001-Singin-in-the-Rain-1952-Don-Lina-and-Cosmo-at-Movie-PremiereThe movie starts out with a recap of the career of matinee idol Don Lockwood (Gene Kelly), who with his partner Cosmo Brown (Donald O’Connor) journey from vaudeville entertainers to silent pictures. Lockwood manages to parlay a stand-in for stunt work to leading man roles while Cosmo plays mood music during filming. Running from a pack of pre-Beatlemania clothes-ripping fans, Lockwood encounters Kathy Seldon (Debbie Reynolds), who is so unimpressed with him that he has to immediately fall in love with her. The Big Twist is this is all in 1927, and a little movie called The Jazz Singer is about to change movies for good.

singin-in-the-rain-movie-still-660x330A lot of our plot, such as it is, is going to involve Lockwood’s co-star Lina Lamont (a pretty amazing Jean Hagen), hyped by the press to be a Burton-Taylor pair, except that Lockwood can’t stand her. Another problem is that Lamont has a voice like chalk squealing across a Brooklyn blackboard. An advance screening of their new romantic epic, The Dueling Cavalier, is a laughable disaster, at least partially due to the horrific on-set sound recording (“They need to invent ADR,” I muttered).

That evening, Brown and Seldon cheer up Lockwood by brainstorming that the actor should return to his roots and The Dueling Cavalier should become The Dancing Cavalier. After singing “Good Morning” to celebrate, Cosmo also invents ADR by figuring out that Kathy could dub in Lamont’s lines and songs in the new footage.

aieeeeThis will be the plot major thereon, trying to keep the secret of her new voice from Lamont and the repercussions when the plan is blown by a treacherous (and lamentably under-used) Rita Moreno (as “Zelda Zanders, The Zip Girl”). My major problem, as usual, is the damned musical numbers. I expect the number when Lockwood confesses his love to Kathy, no problem. “Good Morning” is a little harder to accept, as its impetus is the discovery that our three heroes have talked until after midnight. And worst of all is “Make ‘Em Laugh”, a number everybody loves but I always refer to as “Try Too Hard”. It’s there because Kelly rightfully thought that O’Connor deserved a solo number, but it feels incredibly shoe-horned in. Then you feel bad because you discover that O’Connor was smoking 4 packs of cigarettes a day, and filming the number put him in bed for three days. And then when he came, back, he found out somebody hadn’t checked the gate after his last take and he had to do it all over again.

singing-in-the-rain-5Even fans seem to have a problem with the big “Broadway Ballet” number (better known to us heathens as “Gotta Dance!”), because it has literally nothing to do with the movie’s story. It’s not a problem I share, because it has no reason to be there – it is so obviously something that Kelly wanted to do, they just stopped pretending and let him do it. Though at the end of the sequence – which is supposedly Lockwood describing it to the studio’s head (Millard Mitchell) – I did get to say, “Okay, Cosmo, now you’d better invent Technicolor, too.” It’s a great, dazzling number, costing almost $600,000 to produce, but my God! What is it doing there?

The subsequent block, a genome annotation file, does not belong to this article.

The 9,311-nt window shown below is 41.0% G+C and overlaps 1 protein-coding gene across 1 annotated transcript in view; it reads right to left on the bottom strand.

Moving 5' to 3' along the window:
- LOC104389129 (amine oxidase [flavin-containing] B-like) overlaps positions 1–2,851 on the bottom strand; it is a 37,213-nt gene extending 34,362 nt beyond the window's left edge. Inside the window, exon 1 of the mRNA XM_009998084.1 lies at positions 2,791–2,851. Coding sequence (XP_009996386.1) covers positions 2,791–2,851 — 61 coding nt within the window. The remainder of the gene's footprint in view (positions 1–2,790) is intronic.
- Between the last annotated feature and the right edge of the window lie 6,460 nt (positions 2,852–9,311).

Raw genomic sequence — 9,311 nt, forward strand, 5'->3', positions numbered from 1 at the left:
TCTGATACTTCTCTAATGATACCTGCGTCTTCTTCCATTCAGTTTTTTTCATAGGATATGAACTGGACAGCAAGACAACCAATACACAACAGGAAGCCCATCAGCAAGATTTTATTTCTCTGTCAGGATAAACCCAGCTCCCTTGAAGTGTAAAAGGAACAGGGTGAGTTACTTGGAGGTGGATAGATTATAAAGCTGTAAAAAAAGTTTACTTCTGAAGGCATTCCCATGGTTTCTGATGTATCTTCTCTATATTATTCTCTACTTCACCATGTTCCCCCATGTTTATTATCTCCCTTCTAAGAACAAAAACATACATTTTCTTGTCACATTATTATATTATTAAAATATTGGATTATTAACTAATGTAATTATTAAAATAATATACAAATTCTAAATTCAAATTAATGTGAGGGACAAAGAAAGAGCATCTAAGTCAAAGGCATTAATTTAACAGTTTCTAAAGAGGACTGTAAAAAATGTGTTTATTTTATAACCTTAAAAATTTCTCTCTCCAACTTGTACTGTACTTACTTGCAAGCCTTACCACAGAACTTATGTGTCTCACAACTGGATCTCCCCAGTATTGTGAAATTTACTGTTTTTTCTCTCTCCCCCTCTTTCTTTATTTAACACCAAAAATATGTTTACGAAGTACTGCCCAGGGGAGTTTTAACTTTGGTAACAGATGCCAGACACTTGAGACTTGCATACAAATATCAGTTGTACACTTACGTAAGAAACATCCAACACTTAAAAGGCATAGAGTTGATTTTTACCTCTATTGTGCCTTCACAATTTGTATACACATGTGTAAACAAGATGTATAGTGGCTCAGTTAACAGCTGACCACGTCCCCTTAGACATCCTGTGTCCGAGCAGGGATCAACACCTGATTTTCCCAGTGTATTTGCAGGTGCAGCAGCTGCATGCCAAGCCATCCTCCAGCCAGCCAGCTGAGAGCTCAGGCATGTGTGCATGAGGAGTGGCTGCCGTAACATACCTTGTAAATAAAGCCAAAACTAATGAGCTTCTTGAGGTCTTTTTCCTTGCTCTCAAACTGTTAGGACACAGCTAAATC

singin-in-the-rain-blu-rayNow “Singin’ in the Rain” is itself the direct opposite, the song and dance growing naturally out of the preceding scene. It’s become Kelly’s iconic number, all the more amazing because he did it while sick as a dog, with a fever somewhere south of 101 degrees. This movie really tried to kill its stars – Debbie Reynolds tap-danced until her feet bled. Literally. And Kelly still insulted her dance skills and re-dubbed all her taps himself.

O-Conner-Reynolds-and-Kelly-in-Singin-in-the-RainFor a movie with a lot of meta-textual jokes about Hollywood – when Kathy rescues Lockwood from his fans, she’s driving Andy Hardy’s jalopy – the most incredibly meta-textual stuff comes from behind the scenes. The best one involves Kathy’s re-dubbing of Lina Lamont’s lines in The Dancing Cavalier. The lines are actually being delivered by Jean Hagen herself in her natural voice, so it’s Jean Hagen dubbing Debbie Reynolds dubbing Jean Hagen. Then you find out that all of Debbie’s songs were actually sung by Betty Noyes, and you start wondering who Incepted you while you were sleeping.

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There are only two songs written specifically for this movie – the aforementioned “Make ‘Em Laugh” and “Moses Supposes” (“Singin’ in the Rain”? Written in 1929), causing some to point to it as the first of the jukebox musicals, which rather ignores the next movie I was going to watch.

Stormy Weather (1943)

Stormy_weather_xlg“Stormy Weather”, the song, was written in 1933, before you ask. The movie is loosely based on the life of Bill “Bojangles” Robinson, who actually did lead a pretty interesting one. Only the broadest brush strokes are used in the first 45 minutes or so, as Robinson reads the current Theatre World  magazine, a “Special Edition Celebrating the Magnificent Contribution of the Colored Race to the Entertainment of the World During the Past Twenty-Five Years”, and telling the neighborhood children all the following flashbacks.